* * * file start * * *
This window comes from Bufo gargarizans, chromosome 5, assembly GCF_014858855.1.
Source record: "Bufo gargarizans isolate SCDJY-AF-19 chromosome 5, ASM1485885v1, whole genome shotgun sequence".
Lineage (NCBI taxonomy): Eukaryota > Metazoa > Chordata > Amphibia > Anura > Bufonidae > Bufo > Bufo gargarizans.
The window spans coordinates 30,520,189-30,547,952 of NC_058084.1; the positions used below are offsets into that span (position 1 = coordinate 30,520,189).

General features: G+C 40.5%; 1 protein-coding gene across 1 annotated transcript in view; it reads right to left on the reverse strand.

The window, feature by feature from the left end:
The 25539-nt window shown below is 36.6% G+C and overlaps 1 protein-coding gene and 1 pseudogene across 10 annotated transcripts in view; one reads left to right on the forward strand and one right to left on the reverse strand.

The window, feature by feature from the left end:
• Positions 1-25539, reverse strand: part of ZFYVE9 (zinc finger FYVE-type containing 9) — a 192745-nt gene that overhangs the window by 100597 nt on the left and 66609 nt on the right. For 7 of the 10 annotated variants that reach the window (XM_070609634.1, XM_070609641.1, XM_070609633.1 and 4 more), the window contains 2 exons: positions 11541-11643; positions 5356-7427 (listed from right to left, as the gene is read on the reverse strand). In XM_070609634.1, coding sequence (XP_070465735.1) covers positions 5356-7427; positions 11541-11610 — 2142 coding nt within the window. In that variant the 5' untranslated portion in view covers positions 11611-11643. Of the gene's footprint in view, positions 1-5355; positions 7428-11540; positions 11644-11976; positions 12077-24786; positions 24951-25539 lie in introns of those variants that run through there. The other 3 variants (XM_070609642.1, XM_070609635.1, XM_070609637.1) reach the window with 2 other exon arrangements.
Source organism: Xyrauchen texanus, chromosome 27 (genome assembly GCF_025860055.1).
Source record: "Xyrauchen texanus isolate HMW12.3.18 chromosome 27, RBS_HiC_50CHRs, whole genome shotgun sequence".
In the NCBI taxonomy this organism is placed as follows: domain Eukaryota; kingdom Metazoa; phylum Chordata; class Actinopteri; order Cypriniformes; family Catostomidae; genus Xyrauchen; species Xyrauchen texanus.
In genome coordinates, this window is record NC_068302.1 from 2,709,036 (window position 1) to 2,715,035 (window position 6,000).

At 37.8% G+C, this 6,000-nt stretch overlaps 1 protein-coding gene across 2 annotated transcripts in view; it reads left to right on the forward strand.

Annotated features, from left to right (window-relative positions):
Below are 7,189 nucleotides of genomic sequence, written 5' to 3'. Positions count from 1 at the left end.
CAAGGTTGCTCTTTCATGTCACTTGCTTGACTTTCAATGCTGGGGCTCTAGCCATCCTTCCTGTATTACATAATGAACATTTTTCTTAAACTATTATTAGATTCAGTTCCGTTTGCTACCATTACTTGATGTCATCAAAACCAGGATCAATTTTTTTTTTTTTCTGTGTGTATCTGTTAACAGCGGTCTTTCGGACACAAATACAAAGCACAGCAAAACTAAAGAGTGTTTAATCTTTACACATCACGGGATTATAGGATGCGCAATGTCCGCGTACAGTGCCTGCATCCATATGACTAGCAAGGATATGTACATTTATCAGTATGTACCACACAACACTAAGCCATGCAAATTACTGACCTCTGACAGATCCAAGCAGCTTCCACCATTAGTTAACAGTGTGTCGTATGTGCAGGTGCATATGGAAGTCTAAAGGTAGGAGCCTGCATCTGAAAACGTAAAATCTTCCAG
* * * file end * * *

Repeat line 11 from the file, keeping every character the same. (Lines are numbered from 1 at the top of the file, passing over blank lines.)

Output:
Source record: "Xyrauchen texanus isolate HMW12.3.18 chromosome 27, RBS_HiC_50CHRs, whole genome shotgun sequence".